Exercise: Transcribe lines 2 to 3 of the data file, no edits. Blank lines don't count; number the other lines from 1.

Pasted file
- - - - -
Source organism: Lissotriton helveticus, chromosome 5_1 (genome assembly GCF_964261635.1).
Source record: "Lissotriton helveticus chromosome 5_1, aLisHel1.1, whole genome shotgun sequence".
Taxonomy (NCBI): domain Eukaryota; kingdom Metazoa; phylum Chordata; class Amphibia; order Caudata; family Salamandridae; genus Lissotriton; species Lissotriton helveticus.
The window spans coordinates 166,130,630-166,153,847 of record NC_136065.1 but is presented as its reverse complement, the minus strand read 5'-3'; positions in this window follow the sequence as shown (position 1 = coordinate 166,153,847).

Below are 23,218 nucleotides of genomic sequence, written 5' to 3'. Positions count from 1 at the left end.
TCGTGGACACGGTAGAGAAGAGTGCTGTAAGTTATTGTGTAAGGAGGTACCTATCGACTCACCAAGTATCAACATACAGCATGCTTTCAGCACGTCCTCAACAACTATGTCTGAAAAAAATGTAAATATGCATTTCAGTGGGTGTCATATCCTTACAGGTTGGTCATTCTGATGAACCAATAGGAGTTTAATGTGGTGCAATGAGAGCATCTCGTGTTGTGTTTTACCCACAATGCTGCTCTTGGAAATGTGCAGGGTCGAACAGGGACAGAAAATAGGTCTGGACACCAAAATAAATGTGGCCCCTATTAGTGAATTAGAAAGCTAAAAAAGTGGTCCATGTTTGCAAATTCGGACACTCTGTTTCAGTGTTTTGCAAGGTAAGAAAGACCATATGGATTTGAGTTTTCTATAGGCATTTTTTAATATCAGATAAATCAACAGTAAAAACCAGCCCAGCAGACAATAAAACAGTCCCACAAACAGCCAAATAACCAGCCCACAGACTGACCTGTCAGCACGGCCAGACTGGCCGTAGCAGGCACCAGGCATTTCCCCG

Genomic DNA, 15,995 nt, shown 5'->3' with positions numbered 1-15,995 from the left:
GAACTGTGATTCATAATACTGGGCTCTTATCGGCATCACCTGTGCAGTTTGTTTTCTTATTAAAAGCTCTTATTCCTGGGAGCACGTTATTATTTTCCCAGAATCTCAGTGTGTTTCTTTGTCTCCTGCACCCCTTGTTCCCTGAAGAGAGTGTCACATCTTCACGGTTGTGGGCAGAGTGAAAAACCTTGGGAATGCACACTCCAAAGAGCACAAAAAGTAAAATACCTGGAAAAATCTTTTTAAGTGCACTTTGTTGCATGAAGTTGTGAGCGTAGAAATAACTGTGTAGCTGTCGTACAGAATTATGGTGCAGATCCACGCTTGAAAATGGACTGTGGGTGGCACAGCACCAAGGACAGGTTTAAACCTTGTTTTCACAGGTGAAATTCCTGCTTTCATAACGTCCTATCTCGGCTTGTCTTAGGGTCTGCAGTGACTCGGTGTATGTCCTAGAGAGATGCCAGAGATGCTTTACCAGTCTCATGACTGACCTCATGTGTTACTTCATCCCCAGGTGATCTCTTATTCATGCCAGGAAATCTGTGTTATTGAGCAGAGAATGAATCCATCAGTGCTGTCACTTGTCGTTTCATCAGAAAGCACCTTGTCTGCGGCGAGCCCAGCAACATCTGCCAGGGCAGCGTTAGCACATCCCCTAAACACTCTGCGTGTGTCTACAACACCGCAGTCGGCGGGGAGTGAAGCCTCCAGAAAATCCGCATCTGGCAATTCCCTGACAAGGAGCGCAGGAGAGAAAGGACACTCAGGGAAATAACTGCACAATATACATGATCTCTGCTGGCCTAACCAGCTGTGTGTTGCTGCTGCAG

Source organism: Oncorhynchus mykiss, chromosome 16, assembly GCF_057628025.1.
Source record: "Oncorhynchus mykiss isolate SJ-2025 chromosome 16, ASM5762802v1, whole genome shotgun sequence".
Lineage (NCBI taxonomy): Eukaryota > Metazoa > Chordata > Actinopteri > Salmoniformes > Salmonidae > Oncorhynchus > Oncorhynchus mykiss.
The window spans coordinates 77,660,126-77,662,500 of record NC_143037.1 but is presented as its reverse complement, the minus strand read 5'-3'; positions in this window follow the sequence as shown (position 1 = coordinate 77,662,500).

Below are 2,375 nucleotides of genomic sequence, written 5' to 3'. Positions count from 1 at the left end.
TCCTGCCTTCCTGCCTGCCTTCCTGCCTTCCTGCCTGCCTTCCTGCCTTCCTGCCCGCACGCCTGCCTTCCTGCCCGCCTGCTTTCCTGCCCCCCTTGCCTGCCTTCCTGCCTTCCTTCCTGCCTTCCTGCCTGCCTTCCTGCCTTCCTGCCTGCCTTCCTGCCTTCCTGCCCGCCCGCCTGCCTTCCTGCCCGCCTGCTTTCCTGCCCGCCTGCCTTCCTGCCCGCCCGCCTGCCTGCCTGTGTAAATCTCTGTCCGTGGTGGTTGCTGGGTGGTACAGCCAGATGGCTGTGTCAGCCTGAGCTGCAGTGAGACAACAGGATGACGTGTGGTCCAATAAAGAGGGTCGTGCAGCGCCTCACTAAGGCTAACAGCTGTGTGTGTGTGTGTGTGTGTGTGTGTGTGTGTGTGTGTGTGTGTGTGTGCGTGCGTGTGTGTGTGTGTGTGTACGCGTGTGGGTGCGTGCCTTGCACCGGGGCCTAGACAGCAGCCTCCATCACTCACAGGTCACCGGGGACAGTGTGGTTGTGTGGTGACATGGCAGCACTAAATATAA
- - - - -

Source record: "Lissotriton helveticus chromosome 5_1, aLisHel1.1, whole genome shotgun sequence".
Taxonomy (NCBI): domain Eukaryota; kingdom Metazoa; phylum Chordata; class Amphibia; order Caudata; family Salamandridae; genus Lissotriton; species Lissotriton helveticus.